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    • David CoulterDavid Coulter
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      I’ve been hearing this call in the woods for years now and have not been able to spot the source. With some hints and emails to a naturalist friend, who now lives in Florida, I tracked down this recording. Still haven’t seen the critter, but at least I’m a little less cuckoo over it. Some of you are probably very familiar with this one.

      https://www.youtube.com/watch?v=BrfLVIXZMdI

      best, dwc

    • Stephen Graf
      Moderator
      Post count: 2361

      Here’s another one that is a stumper…

      https://www.youtube.com/watch?v=iI6TGKqdOmE

      I had the cuckoo and the dove confused for most of my life. Sometime before my 10th birthday, an old farmer told me it was a rain crow, when in fact it was the dove.

    • David CoulterDavid Coulter
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      The Mourning Dove was an easy one for me because they were cooing outside my window everyday as a kid. I always thought they were a town bird, because I lived just outside of town, but we have them here out in the woods, too. Heard a few this morning. Thanks for sharing that link. It really shows how they breath when they call. best, dwc

    • David CoulterDavid Coulter
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      Steve, just read something that folk names for the Yellow-Billed Cuckoo in the south are Rain Crow and Storm Crow for their habit of calling on hot afternoons, often before a change in the weather. Neat. dwc

    • William WarrenWilliam Warren
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      Post count: 1384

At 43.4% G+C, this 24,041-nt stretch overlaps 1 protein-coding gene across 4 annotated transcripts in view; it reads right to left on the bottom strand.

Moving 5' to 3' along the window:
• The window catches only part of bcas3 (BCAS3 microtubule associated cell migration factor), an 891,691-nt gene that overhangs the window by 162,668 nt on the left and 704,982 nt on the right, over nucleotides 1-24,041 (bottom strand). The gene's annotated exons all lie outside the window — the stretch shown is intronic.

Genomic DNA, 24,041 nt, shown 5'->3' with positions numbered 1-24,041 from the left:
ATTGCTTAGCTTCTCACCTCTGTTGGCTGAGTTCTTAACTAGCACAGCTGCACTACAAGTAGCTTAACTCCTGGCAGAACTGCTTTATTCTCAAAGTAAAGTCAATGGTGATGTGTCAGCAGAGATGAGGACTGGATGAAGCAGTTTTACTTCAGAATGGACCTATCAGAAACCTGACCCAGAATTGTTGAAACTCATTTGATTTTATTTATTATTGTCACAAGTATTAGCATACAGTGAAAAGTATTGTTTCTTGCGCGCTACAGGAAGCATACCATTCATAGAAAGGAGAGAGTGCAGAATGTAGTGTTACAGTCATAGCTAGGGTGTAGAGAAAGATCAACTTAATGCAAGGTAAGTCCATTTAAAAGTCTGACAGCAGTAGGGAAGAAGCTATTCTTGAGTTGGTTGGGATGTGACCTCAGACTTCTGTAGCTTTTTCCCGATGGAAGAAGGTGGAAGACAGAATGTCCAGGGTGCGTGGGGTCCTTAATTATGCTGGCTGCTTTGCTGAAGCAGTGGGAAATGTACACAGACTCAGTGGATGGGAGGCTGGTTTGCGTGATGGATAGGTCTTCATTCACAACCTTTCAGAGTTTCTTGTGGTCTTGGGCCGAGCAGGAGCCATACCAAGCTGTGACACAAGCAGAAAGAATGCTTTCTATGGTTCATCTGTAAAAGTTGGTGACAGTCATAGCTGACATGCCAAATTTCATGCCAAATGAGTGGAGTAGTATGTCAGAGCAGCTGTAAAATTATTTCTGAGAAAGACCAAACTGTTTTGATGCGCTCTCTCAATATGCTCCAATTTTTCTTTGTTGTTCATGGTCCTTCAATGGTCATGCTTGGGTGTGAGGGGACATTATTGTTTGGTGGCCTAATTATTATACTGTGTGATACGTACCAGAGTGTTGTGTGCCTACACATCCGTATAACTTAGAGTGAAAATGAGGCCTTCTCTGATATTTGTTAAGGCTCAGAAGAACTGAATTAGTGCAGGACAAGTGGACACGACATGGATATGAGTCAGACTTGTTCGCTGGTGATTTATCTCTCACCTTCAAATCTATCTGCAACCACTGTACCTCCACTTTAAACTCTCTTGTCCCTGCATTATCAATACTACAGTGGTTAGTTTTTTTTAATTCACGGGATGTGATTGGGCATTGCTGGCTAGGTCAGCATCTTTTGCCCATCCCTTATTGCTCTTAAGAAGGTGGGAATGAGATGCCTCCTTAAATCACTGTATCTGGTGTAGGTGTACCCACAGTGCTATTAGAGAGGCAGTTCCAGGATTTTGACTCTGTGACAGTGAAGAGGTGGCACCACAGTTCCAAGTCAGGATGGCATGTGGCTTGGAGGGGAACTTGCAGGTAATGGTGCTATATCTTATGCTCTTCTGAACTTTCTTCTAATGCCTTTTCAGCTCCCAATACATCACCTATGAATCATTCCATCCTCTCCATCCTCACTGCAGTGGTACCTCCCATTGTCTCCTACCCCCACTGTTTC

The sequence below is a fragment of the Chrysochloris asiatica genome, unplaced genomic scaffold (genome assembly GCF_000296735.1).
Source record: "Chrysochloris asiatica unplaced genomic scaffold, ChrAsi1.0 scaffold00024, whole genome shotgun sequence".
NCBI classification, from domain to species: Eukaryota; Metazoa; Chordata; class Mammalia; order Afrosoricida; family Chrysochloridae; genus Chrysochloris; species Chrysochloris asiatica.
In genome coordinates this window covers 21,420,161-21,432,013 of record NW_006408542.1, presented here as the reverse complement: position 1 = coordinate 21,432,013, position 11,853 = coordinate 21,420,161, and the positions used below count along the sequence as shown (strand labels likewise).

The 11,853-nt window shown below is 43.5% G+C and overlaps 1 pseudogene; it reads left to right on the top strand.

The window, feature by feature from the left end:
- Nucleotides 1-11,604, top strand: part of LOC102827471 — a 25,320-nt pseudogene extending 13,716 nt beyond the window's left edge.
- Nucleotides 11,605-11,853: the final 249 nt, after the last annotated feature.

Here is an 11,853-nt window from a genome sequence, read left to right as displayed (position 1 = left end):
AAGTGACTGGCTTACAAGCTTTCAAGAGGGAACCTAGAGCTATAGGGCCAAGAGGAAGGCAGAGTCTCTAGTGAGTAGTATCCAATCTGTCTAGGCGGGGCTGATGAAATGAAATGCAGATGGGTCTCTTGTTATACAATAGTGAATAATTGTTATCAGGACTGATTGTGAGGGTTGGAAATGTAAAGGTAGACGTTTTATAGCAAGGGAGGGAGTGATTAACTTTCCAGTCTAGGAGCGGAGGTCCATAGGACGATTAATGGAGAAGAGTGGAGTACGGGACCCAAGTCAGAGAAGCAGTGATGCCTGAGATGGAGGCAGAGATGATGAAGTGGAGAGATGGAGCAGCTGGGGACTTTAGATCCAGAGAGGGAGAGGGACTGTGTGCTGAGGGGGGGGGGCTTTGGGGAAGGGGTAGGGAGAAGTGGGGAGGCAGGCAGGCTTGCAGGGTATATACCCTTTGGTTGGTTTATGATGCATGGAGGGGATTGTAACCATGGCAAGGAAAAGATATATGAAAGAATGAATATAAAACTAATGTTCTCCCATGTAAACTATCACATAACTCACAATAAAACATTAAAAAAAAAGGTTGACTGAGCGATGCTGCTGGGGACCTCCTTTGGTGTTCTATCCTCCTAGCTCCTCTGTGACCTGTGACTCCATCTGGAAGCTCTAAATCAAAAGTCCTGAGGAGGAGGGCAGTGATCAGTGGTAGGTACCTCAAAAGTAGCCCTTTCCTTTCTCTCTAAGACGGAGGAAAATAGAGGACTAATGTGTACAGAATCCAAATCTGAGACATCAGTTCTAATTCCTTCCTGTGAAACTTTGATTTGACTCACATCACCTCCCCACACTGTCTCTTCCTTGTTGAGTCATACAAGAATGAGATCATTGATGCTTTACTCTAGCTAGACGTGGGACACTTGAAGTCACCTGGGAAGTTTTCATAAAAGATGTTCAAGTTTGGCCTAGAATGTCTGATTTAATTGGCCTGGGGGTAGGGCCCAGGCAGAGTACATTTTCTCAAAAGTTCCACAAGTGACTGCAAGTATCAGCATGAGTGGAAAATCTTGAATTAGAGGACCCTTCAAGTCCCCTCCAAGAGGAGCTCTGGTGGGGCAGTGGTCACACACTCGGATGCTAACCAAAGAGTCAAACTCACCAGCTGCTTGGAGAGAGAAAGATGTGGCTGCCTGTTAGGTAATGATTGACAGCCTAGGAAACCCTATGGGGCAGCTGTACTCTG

Yep its the rain crow down here. I heard the first one of the summer last week. They feed on the various worms that live in the hardwoods. I also noticed a few large worms crawling in the yard probably looking a spot to make a cocoon. The cuckoos are migratory. They are quite hard to spot usually working the high canopy. I usually get to see several each summer when they visit the hickories and red oaks next to my house.

    • David CoulterDavid Coulter
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      I love that name, rain crow. Neat bird. Thanks, dwc

    • paleoman
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      Nice little victory in finding out what it was! Don’t believe I’ve ever heard one. I’ve lived in New England and Michigan and I wonder if that’s out of their range? Something to check out now…

    • Brennan Herr
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      Post count: 403

      Paleman….those areas are in their summer range. They go all the way up to Canada for the summer.

    • drew4fur
      Post count: 81

      It was also locally known as the Rain Crow where I grew up in Missouri. I heard them for years before I figured out how to spot one, the often call from the densest part of the tree.

    • Don Thomas
      Member
      Post count: 334

      According to the books, the home range of the yellow-billed is virtually the entire Lower-48, while the black-billed inhabits almost all the states east of the Rockies. I find this interesting, because I have been paying a lot of attention to birds my whole life and have never seen either. Don

    • David CoulterDavid Coulter
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      Don,

      One time I was in central PA sitting on a porch bird watching. The property owner said he didn’t see many birds around his place. In one afternoon we counted about 30 species, including a cuckoo. That was the first and only one I can say I’ve seen. If I’ve seen others, I didn’t know it. Funny thing, I haven’t heard one since I was able to ID it. Before that I heard them here and there around the area. Nice to have a little mystery. best, david

    • William WarrenWilliam Warren
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      Post count: 1384

      The best place to see a rain crow is from a reclining lawn chair in my yard with a cool beverage in hand. Tip it back and keep an eye on the treetops.

    • David CoulterDavid Coulter
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      Post count: 2261

      Be careful. You might have a bunch of “birdwatchers ” come clean out your frig. Dwc

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